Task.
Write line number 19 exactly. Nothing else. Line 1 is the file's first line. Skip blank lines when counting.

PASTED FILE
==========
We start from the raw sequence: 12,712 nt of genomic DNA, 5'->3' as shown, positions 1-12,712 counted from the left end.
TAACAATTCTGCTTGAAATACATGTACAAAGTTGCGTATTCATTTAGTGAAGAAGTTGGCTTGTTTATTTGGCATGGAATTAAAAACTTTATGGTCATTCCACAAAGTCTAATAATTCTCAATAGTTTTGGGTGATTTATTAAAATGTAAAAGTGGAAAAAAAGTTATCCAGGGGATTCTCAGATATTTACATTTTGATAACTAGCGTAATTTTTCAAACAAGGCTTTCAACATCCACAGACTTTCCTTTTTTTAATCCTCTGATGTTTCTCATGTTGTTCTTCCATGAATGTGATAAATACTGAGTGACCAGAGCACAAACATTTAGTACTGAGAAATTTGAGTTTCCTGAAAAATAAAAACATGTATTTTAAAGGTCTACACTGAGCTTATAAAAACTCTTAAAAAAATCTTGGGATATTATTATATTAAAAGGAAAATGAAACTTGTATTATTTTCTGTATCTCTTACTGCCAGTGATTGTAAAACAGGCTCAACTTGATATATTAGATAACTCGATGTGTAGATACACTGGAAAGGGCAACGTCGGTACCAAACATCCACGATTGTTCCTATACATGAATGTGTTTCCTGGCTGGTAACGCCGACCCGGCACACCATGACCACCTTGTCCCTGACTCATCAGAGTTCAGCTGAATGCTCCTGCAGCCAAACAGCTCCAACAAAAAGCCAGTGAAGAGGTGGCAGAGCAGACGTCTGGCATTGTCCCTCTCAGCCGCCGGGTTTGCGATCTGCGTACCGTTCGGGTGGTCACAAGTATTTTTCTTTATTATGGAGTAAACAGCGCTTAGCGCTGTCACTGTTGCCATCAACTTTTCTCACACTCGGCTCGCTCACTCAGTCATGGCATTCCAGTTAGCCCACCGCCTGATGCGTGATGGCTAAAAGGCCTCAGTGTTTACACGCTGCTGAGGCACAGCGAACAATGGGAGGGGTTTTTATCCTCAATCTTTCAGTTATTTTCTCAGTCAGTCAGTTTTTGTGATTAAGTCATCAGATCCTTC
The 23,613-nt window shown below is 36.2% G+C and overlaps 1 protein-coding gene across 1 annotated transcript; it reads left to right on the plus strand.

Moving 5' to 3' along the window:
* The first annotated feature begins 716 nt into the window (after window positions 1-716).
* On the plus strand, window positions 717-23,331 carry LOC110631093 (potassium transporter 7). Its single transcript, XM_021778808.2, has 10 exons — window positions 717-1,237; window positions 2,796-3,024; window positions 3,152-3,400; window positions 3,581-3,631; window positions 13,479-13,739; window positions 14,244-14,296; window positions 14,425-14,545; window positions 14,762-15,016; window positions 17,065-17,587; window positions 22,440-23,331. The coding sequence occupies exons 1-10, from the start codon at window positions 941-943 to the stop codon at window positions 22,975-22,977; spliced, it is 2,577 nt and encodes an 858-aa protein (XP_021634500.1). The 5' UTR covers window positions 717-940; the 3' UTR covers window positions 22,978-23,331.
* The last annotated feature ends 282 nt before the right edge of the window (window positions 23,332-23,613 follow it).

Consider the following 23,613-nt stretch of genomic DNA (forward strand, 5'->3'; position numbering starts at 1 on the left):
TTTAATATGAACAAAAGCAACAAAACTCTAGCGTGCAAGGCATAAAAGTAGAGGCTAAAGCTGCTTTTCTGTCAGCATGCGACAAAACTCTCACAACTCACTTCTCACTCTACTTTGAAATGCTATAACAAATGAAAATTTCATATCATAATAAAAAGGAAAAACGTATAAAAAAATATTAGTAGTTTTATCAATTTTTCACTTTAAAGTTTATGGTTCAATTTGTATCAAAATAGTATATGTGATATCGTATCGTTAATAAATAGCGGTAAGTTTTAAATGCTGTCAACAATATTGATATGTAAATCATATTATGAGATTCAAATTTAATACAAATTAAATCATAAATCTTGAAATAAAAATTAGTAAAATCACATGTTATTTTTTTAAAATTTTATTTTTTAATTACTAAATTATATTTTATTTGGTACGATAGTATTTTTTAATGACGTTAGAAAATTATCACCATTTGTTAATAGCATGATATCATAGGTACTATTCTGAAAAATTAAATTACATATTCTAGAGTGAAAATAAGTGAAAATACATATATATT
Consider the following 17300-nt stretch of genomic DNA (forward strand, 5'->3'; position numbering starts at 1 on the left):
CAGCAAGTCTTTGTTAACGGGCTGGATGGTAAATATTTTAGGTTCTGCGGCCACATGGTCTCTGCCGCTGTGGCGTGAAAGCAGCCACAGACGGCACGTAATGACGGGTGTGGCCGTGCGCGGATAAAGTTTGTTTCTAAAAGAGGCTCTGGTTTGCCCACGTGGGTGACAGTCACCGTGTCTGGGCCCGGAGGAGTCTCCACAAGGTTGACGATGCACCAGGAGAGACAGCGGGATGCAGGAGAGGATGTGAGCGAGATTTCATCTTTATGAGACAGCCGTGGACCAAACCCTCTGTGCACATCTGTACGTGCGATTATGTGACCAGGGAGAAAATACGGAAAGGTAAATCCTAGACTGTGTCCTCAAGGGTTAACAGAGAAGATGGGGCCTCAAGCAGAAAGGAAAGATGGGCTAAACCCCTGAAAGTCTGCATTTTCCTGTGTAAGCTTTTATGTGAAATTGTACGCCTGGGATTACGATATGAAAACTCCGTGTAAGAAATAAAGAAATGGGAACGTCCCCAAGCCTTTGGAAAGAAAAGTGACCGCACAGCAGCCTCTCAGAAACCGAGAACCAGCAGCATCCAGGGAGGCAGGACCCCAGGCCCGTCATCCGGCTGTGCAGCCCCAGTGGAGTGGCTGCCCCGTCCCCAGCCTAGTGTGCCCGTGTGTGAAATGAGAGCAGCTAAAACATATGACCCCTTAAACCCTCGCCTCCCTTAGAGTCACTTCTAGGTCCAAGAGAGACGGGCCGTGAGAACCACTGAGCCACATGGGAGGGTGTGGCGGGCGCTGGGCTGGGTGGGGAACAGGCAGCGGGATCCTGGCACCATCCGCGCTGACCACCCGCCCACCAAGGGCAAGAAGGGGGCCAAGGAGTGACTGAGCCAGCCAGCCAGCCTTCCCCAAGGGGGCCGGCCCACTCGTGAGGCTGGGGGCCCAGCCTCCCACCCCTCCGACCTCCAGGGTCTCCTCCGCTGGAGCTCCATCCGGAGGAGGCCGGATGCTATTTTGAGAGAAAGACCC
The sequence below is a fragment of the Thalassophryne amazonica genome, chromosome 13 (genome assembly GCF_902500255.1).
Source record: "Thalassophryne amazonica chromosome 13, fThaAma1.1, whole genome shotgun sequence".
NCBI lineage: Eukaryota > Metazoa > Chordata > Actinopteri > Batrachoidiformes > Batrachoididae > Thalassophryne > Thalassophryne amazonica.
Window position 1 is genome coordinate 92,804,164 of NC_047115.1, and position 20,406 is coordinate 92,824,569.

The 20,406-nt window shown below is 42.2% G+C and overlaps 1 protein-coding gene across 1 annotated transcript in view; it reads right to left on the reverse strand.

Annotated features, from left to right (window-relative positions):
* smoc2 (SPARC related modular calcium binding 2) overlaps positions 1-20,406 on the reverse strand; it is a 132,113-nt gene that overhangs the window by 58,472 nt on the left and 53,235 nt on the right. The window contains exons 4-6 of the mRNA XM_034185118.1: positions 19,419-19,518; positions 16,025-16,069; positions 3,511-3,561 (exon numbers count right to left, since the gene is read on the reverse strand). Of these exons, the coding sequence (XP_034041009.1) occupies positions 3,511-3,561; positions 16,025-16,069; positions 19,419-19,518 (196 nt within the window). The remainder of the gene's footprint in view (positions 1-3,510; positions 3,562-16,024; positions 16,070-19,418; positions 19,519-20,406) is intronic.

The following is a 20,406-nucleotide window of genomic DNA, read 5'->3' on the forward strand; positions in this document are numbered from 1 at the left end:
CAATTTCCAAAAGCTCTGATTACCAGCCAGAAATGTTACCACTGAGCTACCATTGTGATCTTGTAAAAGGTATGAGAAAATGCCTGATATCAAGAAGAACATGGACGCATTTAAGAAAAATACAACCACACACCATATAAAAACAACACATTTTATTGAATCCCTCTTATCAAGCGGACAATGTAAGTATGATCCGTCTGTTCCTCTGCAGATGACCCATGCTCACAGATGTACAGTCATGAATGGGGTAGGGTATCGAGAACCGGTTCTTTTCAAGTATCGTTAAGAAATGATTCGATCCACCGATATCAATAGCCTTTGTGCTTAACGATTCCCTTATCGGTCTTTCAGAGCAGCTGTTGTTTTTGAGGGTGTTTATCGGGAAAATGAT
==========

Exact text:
The following is a 20,406-nucleotide window of genomic DNA, read 5'->3' on the forward strand; positions in this document are numbered from 1 at the left end: